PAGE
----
THE man who presented the Gold Coast Sheraton Mirage to its Indian buyers told a trade conference today on the Gold Coast that opportunities for exporters in India are ‘overwhelming’.
Austrade senior trade and investment commissioner for South Asia Peter Linford, put the Sheraton Mirage on the radar of Pearls Group. One month later they paid $60 million cash for the asset.
Speaking at the Radisson Resort as part of Austrade’s ‘Winning Business in India and South Asia’ conference, Linford recalled how the Indian property company asked him to identify strong investment opportunities on the Gold Coast.
“Pearls said to me ‘what else is available on the market. I had a meeting with Dale Dickson (GCCC CEO) and he said ‘we’d like a new university, a hospital would be good and the Sheraton Mirage is on the market with receivers’,” he says.
“I went back to Pearls and they said ‘how much is the hotel’ and they bought it within a month. The lawyers who did the sale rang me and said ‘who are these guys, we’ve never heard of them?’
“(Pearls) have 250 offices across India and direct employees of about 30,000 and are one of the largest private land owners in India. In two years, they put about $500 million into properties in Brisbane and the Gold Coast market and are looking for more. There are lots of companies like that who we see are coming in here and it all links through this property investment sector.”
India is Australia’s third largest and fastest growing trade partner, with a GDP of USD$1 trillion and growth rate of 7 to 8 per cent.
Linford says 85 per cent of Australia’s $20 billion in exports to India are in three products; coal, gold and copper.
“India is just huge. Even though it is a country, you need to treat it as a continent and there’s no way you can cope with the size of the markets that are there anyway,” he says.
“What we need to find out is where in India we are going to place you, assuming first that you have something that has competitive advantage and has advantages for the market where we’d like to take you to.”
Linford arrived in India three years ago and has since increased the number of ‘unique’ Australian companies working with Austrade in the region from 400 to more than 1500.
“We’ve done a lot of work to promote the country. But more importantly, traditional markets either closed up or retracted considerably during the GFC so Australian companies had to look for new markets and the markets with the most growth are China and India,” he says.
“I’m not keen on the analogies with China because India is so different, but in terms of the size of the place, the GDP growth rates and where it’s moving in terms of its positing as a superpower, there are definite comparability’s there.
“There are (Australian) companies that have been there for a long period of time but the real push has been since the GFC and we’ve seen exponential doubling of Australian companies coming into India. Two becomes four, four becomes eight and they’re all starting to come in now.”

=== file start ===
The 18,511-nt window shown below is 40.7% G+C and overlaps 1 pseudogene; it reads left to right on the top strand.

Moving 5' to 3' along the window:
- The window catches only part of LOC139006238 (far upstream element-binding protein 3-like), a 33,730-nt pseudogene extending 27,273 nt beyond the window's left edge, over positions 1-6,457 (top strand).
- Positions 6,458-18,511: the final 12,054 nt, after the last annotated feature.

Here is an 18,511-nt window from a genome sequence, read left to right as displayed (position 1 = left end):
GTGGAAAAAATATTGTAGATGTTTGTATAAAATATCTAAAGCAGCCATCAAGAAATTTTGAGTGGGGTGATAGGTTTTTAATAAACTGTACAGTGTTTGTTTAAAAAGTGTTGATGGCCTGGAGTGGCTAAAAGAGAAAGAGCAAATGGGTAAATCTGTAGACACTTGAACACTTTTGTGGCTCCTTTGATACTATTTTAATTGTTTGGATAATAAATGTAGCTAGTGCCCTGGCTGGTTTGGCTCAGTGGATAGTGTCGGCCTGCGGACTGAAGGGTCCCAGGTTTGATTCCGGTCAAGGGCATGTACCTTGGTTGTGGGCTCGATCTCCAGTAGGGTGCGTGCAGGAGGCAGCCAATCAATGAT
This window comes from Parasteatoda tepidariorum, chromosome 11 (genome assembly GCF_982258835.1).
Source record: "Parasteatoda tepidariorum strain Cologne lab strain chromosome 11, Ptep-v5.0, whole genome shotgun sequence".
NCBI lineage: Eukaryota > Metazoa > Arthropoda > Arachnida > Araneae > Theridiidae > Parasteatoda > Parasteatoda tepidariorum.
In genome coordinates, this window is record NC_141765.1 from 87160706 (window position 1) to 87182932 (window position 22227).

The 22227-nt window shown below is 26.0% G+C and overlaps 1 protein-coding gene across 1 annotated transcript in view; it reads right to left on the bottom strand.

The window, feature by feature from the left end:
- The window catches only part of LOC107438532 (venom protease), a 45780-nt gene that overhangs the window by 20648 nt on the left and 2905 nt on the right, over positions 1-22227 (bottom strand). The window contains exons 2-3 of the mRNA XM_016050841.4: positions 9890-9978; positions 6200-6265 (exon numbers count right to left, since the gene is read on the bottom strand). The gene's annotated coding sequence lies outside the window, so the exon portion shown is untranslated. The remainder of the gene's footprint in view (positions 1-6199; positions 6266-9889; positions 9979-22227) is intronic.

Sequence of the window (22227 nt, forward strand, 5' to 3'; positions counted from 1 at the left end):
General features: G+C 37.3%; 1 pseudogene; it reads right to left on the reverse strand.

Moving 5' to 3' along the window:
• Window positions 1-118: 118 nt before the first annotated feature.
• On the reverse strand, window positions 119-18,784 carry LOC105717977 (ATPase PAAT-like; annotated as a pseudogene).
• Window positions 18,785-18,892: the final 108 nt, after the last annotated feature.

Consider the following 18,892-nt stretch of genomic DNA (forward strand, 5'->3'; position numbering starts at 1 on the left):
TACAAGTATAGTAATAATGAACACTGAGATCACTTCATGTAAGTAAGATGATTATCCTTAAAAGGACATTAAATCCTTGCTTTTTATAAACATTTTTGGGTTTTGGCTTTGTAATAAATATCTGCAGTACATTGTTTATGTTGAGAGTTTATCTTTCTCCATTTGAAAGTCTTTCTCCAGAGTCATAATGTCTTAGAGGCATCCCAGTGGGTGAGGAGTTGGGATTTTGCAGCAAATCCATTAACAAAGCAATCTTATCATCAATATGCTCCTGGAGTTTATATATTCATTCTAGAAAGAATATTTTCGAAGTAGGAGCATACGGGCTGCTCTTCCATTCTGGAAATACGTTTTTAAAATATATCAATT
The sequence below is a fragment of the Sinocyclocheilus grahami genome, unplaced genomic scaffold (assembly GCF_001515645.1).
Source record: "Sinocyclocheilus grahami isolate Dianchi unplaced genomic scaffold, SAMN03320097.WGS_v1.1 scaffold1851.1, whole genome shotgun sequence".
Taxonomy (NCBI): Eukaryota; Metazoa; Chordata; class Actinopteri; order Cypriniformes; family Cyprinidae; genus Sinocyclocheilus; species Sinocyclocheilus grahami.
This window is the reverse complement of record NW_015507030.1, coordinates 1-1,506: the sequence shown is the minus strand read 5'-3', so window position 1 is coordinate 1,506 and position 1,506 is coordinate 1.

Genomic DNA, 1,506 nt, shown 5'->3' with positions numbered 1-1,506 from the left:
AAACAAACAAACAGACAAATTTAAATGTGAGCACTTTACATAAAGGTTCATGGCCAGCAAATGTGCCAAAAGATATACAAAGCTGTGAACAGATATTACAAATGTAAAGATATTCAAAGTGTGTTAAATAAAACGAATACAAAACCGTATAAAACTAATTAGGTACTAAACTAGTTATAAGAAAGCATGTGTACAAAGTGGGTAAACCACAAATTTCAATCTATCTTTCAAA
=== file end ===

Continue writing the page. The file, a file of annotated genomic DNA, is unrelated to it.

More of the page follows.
Linford says steel production is a good indication of the maturity stage of a nation’s economy. India is expecting to more than triple its current steel production to up to 200 megatons by 2014-2015.
In 10-15 years time the country could come close to matching China’s current figure of 500 megatons of steel produced per year.
“In India, steel production and power generation, which extrapolates across to all other products including whitegoods, automotive products, building and construction; the demand is almost insatiable,” he says.
“Most of it is domestic demand, that’s why India didn’t suffer during the GFC, they weren’t reliant on overseas markets that downturned. It’s fair to say that India is probably 10 or maybe even 15 years behind China in terms of its relationship (with Australia). Whether Australia will stay with India as other markets come back, time will tell.”
Linford says the Indian Government’s handling of business corruption surrounding last year’s Commonwealth Games is a strong indicator of improved corporate governance and business security in the region.
He admits corruption and security is still an issue for India, but the perception is changing.
“I find corruption abhorrent and unfortunately there’s more of it in India than I would like. But the key to it is what is the Indian government and Indian society doing to stop it and what are they going to do to counter it?” he says.
“If we just see it escalating and accelerating then it’s a serious problem, but we are seeing action to jump on it, particularly in the private sector. The more of this I see, the more confident I am becoming with the way India is dealing with its own problems and the world needs to recognise that mistakes have been made but they’re being dealt with.
“They’ll be some companies that would rather work in countries other than India, but I think the momentum and snowballing of what’s happening in India will continue from the Australian point-of-view.
“India will increasingly become a global player and will increasingly invest into other markets and Australia will be one of those markets.”
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